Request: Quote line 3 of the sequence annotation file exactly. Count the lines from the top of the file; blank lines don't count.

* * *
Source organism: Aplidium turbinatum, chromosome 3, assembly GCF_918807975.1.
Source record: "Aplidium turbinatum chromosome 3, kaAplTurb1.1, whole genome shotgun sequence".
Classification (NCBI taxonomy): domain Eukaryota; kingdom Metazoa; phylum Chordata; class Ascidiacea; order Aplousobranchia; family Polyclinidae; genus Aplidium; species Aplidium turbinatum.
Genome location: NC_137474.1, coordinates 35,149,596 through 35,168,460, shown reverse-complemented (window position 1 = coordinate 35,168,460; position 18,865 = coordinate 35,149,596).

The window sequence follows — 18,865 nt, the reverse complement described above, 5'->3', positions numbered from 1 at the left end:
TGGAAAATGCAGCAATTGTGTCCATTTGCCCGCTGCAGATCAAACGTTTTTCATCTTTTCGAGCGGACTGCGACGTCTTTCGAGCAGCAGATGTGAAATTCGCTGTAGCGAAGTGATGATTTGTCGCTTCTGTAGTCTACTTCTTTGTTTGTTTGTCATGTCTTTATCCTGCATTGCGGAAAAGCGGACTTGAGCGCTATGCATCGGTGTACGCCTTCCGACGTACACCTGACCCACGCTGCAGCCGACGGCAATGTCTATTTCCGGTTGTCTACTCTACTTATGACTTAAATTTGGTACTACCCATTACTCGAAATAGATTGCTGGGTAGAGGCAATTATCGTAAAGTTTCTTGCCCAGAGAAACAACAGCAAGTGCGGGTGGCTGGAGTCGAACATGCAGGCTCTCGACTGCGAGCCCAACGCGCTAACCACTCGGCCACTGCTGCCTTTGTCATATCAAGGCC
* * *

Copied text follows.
Classification (NCBI taxonomy): domain Eukaryota; kingdom Metazoa; phylum Chordata; class Ascidiacea; order Aplousobranchia; family Polyclinidae; genus Aplidium; species Aplidium turbinatum.